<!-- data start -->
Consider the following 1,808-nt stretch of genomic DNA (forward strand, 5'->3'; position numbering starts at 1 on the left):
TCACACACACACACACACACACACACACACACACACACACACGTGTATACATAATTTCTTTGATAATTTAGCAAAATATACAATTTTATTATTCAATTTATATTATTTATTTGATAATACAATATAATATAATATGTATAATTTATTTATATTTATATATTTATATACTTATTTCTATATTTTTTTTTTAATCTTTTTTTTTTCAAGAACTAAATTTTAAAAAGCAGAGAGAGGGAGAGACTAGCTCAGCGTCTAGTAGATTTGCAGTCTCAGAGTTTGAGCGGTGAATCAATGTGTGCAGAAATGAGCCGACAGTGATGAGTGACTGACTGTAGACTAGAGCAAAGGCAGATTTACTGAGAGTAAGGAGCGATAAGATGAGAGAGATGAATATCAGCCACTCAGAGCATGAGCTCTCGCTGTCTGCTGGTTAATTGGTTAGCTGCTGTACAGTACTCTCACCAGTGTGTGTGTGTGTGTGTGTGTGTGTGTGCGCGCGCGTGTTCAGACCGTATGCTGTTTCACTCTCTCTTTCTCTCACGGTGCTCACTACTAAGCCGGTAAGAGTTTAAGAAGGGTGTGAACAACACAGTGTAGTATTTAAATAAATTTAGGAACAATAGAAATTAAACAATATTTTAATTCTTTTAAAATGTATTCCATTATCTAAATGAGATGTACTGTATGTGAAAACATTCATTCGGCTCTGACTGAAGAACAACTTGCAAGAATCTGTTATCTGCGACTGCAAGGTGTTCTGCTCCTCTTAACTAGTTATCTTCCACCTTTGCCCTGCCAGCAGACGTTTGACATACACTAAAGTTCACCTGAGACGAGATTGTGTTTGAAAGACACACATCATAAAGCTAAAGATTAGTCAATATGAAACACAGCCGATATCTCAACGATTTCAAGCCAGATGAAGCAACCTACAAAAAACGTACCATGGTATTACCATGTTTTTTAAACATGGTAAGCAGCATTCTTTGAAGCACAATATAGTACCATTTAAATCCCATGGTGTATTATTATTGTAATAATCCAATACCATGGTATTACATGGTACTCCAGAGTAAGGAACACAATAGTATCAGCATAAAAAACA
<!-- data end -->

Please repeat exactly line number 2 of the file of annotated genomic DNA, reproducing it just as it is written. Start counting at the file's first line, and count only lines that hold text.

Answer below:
TCACACACACACACACACACACACACACACACACACACACACGTGTATACATAATTTCTTTGATAATTTAGCAAAATATACAATTTTATTATTCAATTTATATTATTTATTTGATAATACAATATAATATAATATGTATAATTTATTTATATTTATATATTTATATACTTATTTCTATATTTTTTTTTTAATCTTTTTTTTTTCAAGAACTAAATTTTAAAAAGCAGAGAGAGGGAGAGACTAGCTCAGCGTCTAGTAGATTTGCAGTCTCAGAGTTTGAGCGGTGAATCAATGTGTGCAGAAATGAGCCGACAGTGATGAGTGACTGACTGTAGACTAGAGCAAAGGCAGATTTACTGAGAGTAAGGAGCGATAAGATGAGAGAGATGAATATCAGCCACTCAGAGCATGAGCTCTCGCTGTCTGCTGGTTAATTGGTTAGCTGCTGTACAGTACTCTCACCAGTGTGTGTGTGTGTGTGTGTGTGTGTGTGCGCGCGCGTGTTCAGACCGTATGCTGTTTCACTCTCTCTTTCTCTCACGGTGCTCACTACTAAGCCGGTAAGAGTTTAAGAAGGGTGTGAACAACACAGTGTAGTATTTAAATAAATTTAGGAACAATAGAAATTAAACAATATTTTAATTCTTTTAAAATGTATTCCATTATCTAAATGAGATGTACTGTATGTGAAAACATTCATTCGGCTCTGACTGAAGAACAACTTGCAAGAATCTGTTATCTGCGACTGCAAGGTGTTCTGCTCCTCTTAACTAGTTATCTTCCACCTTTGCCCTGCCAGCAGACGTTTGACATACACTAAAGTTCACCTGAGACGAGATTGTGTTTGAAAGACACACATCATAAAGCTAAAGATTAGTCAATATGAAACACAGCCGATATCTCAACGATTTCAAGCCAGATGAAGCAACCTACAAAAAACGTACCATGGTATTACCATGTTTTTTAAACATGGTAAGCAGCATTCTTTGAAGCACAATATAGTACCATTTAAATCCCATGGTGTATTATTATTGTAATAATCCAATACCATGGTATTACATGGTACTCCAGAGTAAGGAACACAATAGTATCAGCATAAAAAACA